Google may be the most sought-after employer of computer science Ph.D. graduates, so it’s perhaps no surprise that Google hired more CNS recent graduates than any other company (all of them armed with degrees from CSE at UC San Diego). Fully half of the graduates – eight of the 16 CNS recent alumni – are now employed at Google.
On September 15, Wilson Wing-Soon Lian (M.S., Ph.D. ’13, ’16) defends his dissertation on “JIT Spraying Threats on ARM and Defense by Diversification”. Lian’s dissertation committee was co-chaired by his advisors, Stefan Savage and Hovav Shacham. Lian says his research interests are “broadly in security and privacy, but lately I’ve been looking at the security of Just-In-Time compilers.” As a graduate student from 2010 to 2016, he was hired and re-hired at Google for three summer internships in 2012, 2013 and 2015, so it’s no surprise that, with his Ph.D. in sight, Lian has already accepted a job at… Google. He’ll be a full-time software engineer.
Jagannathan Venkatesh (Ph.D. ‘16) graduated in June after defending his dissertation on “A Context-Aware Approach to Residential Grid Automation.” In his thesis, Venkatesh proposed “using context – additional high-level information – about elements of the smart grid (sources, loads and storage) to improve the efficiency of its operations.” At the all-campus graduation ceremony, his advisor Tajana Rosing was on hand (pictured at right with Venkatesh). Today the CSE and CNS alumnus works at Google, where he had previously done three internships in 2011, 2012 and 2013, including the development of a testing framework for video ads, a tool to search, analyze and debug Google’s social back-end data, and designing user interfaces that are intuitive to users and reusable by developers.
[Pictured at right (clockwise from top left): Wilson Lian, Jagannathan Venkatesh, Mike Conley, Tristan Halvorson, Rishi Kapoor, Lonnie Liu, Malveeka Tewari and Liqiong Yang.]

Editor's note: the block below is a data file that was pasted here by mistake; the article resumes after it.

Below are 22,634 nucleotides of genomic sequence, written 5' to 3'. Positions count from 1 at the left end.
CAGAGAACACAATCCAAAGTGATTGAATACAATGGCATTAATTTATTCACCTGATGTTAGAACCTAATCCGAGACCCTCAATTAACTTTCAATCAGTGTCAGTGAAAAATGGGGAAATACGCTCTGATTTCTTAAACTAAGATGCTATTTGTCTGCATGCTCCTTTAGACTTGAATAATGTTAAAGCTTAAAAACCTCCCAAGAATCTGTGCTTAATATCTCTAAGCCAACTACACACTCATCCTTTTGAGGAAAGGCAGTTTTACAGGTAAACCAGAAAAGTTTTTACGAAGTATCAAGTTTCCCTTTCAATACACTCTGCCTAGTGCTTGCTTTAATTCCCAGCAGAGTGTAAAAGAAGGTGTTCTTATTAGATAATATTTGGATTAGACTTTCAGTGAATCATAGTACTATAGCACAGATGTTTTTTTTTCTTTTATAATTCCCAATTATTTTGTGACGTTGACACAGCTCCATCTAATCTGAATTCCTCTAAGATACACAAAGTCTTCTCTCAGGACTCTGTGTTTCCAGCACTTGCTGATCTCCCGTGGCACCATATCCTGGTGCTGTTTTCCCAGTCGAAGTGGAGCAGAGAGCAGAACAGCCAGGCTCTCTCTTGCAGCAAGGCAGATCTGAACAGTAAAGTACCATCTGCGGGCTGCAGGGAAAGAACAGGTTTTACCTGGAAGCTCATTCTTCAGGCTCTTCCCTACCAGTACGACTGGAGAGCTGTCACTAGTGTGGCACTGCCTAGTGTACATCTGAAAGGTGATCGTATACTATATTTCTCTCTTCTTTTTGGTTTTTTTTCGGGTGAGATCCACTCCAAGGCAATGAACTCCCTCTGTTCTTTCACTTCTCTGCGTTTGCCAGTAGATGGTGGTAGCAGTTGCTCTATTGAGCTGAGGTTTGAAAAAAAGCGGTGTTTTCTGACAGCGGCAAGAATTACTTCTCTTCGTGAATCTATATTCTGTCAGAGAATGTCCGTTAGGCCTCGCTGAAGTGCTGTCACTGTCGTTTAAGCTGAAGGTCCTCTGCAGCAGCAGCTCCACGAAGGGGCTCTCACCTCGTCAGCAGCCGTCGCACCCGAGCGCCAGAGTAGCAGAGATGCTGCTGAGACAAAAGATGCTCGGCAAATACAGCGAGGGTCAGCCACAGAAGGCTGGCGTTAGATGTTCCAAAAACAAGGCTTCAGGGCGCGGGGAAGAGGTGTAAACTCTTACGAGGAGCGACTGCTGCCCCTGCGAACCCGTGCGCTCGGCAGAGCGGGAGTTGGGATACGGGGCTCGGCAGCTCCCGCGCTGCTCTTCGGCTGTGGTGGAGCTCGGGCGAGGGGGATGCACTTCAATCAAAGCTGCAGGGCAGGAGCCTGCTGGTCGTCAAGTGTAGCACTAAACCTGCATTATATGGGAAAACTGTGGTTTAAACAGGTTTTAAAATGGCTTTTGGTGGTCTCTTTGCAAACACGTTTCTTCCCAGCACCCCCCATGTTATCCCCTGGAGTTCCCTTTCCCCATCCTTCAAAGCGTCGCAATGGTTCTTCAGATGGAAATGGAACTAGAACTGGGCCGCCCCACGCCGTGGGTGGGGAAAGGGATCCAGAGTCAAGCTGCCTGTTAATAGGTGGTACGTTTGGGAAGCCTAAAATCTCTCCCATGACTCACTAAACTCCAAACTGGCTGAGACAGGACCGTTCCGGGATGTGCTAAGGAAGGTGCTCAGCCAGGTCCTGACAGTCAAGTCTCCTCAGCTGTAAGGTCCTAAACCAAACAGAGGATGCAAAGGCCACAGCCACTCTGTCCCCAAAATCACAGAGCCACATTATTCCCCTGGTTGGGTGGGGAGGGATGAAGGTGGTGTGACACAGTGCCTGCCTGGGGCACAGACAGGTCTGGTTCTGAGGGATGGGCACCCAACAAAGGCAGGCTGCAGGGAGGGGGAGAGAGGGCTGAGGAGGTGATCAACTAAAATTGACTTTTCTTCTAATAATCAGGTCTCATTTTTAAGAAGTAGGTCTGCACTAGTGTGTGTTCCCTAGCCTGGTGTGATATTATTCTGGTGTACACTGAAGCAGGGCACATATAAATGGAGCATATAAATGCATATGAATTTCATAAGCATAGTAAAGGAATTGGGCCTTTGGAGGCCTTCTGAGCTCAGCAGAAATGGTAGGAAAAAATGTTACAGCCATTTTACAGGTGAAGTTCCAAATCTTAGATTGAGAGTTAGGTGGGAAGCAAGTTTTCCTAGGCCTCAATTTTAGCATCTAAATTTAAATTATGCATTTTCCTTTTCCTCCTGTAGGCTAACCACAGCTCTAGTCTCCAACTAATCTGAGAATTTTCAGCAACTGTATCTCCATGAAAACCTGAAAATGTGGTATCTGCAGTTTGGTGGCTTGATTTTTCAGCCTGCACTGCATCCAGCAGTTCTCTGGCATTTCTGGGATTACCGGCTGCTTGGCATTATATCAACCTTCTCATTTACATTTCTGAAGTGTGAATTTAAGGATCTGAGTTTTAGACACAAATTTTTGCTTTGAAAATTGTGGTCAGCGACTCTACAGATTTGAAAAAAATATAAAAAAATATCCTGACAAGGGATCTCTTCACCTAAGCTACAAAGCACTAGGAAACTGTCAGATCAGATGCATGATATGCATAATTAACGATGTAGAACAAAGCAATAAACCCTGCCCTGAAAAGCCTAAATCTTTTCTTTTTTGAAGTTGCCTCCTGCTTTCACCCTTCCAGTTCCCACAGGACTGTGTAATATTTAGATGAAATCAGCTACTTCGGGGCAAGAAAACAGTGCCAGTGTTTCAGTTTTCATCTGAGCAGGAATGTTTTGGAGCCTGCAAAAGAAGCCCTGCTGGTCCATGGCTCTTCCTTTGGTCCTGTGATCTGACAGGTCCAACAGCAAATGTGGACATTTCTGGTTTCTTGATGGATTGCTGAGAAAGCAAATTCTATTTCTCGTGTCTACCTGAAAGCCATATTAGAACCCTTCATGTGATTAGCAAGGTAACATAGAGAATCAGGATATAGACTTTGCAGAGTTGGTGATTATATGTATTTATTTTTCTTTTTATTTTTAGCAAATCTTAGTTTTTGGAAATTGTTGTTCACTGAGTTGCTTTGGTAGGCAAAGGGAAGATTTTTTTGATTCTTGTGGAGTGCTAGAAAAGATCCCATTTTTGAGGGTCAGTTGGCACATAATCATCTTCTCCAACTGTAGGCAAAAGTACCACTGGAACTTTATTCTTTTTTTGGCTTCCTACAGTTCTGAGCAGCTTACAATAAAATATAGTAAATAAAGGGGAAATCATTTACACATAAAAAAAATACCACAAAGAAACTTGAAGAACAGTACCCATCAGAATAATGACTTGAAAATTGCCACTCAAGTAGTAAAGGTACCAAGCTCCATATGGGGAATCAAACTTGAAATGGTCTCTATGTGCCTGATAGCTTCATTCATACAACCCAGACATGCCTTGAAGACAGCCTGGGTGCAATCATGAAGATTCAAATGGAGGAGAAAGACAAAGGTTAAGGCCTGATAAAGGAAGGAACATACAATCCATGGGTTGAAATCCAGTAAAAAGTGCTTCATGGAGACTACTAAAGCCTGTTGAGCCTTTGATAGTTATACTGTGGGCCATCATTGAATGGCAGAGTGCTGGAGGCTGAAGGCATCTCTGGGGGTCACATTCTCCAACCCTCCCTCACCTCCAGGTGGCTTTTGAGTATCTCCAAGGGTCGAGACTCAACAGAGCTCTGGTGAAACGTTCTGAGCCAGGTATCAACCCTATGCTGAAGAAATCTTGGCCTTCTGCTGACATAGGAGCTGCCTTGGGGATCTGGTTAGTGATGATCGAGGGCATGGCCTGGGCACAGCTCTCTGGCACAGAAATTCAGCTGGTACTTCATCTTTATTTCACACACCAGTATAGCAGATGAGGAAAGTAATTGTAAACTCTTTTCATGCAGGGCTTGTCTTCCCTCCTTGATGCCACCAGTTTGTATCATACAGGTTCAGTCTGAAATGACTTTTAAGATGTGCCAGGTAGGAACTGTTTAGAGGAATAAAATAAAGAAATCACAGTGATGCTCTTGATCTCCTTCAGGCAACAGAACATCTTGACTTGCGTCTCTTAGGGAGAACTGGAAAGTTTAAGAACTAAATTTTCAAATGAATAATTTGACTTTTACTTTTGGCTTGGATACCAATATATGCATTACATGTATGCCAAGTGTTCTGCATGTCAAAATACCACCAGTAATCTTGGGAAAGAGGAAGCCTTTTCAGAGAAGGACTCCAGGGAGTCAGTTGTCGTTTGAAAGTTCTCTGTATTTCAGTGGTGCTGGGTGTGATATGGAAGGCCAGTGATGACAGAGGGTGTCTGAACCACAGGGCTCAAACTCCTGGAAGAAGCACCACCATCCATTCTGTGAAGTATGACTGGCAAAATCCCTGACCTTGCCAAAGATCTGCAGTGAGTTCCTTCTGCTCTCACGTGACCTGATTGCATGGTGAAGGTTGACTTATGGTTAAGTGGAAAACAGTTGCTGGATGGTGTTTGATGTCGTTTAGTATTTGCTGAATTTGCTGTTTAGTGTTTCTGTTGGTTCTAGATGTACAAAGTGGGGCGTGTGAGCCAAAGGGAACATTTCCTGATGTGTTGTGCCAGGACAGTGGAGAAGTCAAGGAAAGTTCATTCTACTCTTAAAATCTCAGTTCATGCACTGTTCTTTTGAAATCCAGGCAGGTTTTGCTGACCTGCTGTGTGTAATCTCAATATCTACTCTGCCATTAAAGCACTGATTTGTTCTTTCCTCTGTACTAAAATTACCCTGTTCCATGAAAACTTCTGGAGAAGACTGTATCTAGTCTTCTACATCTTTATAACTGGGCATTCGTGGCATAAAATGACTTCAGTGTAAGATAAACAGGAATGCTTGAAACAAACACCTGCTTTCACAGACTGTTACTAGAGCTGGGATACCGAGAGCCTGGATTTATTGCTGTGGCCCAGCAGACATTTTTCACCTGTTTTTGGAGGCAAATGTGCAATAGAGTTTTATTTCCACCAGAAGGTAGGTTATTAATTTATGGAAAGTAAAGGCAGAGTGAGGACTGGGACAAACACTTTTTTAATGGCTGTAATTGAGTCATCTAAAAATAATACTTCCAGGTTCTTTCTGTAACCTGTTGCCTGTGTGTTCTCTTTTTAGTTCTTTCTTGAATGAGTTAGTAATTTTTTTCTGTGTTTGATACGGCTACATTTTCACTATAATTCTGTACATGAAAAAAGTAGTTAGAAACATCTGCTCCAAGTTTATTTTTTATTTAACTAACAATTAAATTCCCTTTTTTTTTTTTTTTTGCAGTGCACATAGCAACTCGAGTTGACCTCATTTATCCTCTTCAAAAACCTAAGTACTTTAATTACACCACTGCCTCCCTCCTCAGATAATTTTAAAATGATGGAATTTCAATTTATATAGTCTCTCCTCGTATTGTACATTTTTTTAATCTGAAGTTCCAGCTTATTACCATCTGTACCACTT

Mike Conley (M.S., Ph.D. ’12, ’15) completed graduate school in computer science under George Porter and Amin Vahdat. His primary research interests were in the areas of big data, I/O-intensive computation, distributed systems, cloud computing, MapReduce, data centers and high-speed sorting. Conley’s doctoral dissertation on "Achieving Efficient I/O with High-Performance Data Center Technologies," focused on the performance of storage and network I/O in large-scale distributed systems (notably on TritonSort and Themis), and he demonstrated how to run such applications on a wide variety of hardware platforms, from solid-state disks to supercomputers. Since October 2015, Conley has been a software engineer at Google in Mountain View, CA, where he also did internships in 2010 and 2011.
Tristan Halvorson (Ph.D. ’15) studied the domain name market, measuring the market with web and whois data to determine the goal of domain name registrants. Previously with his advisors Stefan Savage and Geoffrey Voelker, Halvorson investigated email spam from a monetary perspective by measuring many email spammers' costs and revenue. He also spent the summer of 2012 on an internship with Yahoo!’s email anti-spam team, with whom he analyzed data on Hadoop to look for compromised webmail accounts.) On graduation, he joined Google as a software engineer.